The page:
“The CDB notes, however, that notwithstanding the ongoing recovery and positive outlook for 2015, the need for further fiscal consolidation and greater savings means that much of the impetus for growth and job creation must come from the private sector, including through FDI,” the statement said.
According to the Bank, the private sector will also have to shoulder more of the financial burden of investing in the Region’s social and economic infrastructure. To encourage this, the CDB says it is rolling out new facilities to support BMCs that are increasingly turning to public-private partnerships.
At the same time, the Bank is urging governments to undertake structural and other reforms to create the kind of legal and regulatory environment and broader governance framework that can attract investment, and within which the private sector can truly become the main engine of growth.
Meantime, as was the case last year, most regional economics are set to grow by between 1% and 3% with strongest performances expected in tourism and construction, along with some improvement in commodity exports. The Bank’s preliminary forecast also reflects an anticipation of moderate improvements in the economies of the region’s major trading partners.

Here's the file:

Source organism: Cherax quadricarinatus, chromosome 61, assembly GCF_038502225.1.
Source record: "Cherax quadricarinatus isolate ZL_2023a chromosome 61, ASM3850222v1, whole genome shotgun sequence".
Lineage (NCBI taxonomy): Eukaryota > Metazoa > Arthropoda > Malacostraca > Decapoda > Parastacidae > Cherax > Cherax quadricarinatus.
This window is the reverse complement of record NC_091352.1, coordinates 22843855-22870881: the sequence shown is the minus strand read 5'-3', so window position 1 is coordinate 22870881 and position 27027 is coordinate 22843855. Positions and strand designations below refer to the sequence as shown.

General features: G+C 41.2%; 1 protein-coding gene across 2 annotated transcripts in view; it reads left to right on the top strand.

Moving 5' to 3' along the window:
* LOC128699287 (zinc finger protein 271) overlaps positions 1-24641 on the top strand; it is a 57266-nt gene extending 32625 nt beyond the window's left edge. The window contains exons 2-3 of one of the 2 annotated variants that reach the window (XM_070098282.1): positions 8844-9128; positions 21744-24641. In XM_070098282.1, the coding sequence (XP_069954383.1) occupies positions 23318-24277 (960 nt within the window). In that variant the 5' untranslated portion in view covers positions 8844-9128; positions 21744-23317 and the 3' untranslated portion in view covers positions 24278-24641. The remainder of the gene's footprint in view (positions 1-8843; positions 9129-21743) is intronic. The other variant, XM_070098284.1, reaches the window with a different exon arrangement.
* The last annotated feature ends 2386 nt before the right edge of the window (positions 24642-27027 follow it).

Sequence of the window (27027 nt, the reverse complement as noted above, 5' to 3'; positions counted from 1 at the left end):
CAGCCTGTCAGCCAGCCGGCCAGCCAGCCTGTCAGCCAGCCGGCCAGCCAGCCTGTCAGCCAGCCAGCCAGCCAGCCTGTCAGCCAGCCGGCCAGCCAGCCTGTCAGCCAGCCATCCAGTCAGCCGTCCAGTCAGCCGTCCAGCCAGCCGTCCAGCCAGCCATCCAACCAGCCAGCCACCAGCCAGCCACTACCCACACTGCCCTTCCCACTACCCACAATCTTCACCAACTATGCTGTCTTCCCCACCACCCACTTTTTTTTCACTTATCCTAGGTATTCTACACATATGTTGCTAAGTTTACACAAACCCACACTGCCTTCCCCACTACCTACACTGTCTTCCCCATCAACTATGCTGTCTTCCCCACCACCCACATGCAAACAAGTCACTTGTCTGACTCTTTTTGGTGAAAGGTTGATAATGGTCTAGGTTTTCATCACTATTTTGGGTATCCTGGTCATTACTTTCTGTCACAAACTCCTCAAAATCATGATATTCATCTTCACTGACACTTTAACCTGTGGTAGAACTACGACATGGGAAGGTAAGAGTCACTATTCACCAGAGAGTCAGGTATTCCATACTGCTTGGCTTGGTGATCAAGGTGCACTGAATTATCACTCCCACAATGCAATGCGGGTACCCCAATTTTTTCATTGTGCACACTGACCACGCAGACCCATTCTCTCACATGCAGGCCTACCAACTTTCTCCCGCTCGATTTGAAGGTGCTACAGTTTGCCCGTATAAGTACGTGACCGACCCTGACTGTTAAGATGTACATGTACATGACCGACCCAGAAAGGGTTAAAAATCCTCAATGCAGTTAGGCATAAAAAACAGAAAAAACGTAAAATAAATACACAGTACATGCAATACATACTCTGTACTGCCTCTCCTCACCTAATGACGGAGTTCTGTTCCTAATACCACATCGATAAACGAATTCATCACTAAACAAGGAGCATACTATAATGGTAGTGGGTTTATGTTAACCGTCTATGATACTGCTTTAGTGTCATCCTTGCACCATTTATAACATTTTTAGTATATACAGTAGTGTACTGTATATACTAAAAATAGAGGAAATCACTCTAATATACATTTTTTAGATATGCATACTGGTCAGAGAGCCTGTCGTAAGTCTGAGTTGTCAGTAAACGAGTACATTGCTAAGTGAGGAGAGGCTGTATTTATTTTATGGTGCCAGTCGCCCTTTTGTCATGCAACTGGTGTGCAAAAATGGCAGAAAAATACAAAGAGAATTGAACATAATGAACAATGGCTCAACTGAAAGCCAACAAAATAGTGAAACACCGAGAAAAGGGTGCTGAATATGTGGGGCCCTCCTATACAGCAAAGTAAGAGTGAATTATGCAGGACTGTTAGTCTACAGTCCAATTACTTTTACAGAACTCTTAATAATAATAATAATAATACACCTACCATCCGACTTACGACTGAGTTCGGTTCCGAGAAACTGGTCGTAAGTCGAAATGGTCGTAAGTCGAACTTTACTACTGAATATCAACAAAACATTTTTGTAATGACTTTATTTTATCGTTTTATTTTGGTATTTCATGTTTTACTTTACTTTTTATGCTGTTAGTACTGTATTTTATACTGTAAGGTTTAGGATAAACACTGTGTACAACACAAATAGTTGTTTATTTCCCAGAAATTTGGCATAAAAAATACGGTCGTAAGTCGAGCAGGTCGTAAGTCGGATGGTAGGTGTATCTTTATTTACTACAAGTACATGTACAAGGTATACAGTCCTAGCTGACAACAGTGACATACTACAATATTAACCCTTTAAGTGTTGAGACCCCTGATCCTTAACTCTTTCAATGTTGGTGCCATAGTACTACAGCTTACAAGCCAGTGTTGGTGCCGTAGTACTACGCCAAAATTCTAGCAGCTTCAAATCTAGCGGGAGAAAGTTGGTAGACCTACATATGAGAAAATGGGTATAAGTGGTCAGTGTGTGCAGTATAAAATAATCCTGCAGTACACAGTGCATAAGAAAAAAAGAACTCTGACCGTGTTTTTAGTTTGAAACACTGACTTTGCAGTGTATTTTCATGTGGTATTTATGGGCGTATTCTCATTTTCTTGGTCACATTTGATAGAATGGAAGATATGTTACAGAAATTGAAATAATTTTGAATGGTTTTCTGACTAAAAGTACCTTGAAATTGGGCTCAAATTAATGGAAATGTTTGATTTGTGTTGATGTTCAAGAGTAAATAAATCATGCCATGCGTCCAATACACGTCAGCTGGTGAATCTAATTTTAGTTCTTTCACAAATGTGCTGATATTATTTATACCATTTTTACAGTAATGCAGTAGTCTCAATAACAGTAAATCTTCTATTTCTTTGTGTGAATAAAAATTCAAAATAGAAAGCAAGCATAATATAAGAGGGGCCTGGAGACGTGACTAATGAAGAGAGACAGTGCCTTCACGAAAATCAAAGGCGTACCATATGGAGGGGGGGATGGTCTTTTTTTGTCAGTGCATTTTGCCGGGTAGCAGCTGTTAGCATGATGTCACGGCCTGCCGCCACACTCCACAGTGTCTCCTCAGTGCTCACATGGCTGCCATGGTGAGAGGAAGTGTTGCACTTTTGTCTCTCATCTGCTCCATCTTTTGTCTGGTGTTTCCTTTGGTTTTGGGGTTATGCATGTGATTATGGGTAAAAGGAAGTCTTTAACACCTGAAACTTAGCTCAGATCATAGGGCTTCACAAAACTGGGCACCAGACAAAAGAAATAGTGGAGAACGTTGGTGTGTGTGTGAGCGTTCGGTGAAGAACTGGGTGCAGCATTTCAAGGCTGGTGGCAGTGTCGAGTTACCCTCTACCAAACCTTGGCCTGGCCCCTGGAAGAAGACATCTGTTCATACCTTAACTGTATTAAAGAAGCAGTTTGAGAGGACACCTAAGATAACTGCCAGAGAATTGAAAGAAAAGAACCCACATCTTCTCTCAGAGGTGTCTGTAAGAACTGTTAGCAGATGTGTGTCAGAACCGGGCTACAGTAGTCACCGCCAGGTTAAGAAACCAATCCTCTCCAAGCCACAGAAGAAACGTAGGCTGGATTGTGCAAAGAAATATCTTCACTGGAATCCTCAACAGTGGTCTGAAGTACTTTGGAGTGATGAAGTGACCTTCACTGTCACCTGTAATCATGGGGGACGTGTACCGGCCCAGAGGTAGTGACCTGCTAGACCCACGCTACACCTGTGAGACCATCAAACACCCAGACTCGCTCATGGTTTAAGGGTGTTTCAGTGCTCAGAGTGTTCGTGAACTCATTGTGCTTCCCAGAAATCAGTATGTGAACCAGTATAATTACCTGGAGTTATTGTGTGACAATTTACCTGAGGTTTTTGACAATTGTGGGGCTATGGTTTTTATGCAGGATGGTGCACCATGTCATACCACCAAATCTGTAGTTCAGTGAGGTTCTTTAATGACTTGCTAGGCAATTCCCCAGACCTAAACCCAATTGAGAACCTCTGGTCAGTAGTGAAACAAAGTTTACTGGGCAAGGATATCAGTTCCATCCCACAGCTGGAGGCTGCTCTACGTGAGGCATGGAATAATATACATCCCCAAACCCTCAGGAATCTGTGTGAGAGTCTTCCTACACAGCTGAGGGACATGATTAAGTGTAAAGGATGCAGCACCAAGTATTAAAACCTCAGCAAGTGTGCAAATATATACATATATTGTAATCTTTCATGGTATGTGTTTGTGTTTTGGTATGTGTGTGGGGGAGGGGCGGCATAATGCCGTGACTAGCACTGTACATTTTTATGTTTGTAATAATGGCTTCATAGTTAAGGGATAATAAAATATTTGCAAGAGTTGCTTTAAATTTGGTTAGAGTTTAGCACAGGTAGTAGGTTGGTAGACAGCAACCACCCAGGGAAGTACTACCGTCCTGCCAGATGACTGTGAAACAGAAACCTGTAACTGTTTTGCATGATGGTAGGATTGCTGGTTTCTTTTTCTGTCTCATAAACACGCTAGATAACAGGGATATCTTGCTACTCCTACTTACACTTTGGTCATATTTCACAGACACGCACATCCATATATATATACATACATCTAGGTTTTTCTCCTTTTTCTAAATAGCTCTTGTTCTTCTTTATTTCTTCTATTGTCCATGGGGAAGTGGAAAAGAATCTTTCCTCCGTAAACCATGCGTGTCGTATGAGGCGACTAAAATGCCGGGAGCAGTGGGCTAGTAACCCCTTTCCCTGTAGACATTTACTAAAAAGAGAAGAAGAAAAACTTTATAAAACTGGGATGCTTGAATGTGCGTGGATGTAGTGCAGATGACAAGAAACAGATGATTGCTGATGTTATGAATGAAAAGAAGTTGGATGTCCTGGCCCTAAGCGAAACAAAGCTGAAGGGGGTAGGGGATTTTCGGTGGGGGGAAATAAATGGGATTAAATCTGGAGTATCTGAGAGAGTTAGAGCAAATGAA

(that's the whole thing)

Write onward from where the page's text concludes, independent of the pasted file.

Ram noted that whereas Guyana and Haiti led the region in 2013 in terms of the highest growth rate, in 2014 the fastest rates were estimated for St. Kitts and Nevis and the Turks and Caicos islands which experienced growth of 4% and higher. “Bauxite production continued to decline in both Guyana and Suriname while growth in alumina output in Jamaica slowed as lower prices signaled reduced global demand,” he said. Gold output also fell in Guyana and Suriname notwithstanding continued investment in the sector as prices fell further.
Ram said that unemployment remains stubbornly high throughout the region and informed that a major study on youth unemployment in the region will be published by the CDB in May.
According to the Bank, while its preliminary estimate of regional growth in real Gross Domestic Product (GDP) of 1.3% for last year is slightly lower than the revised figure of 1.7% for 2013, there is cautious optimism of further strengthening of the regional recovery.
Fastest growth rates for 2014 were estimated for the more tourism-dependent economies. St. Kitts and Nevis and the Turks and Caicos Islands experienced accelerated growth of around 4%, based on the strengthening recovery in tourism and continued investment inflows for mainly tourism and real estate-related construction. Ram said that almost all regional destinations for which data were available recorded increased visitor arrivals last year.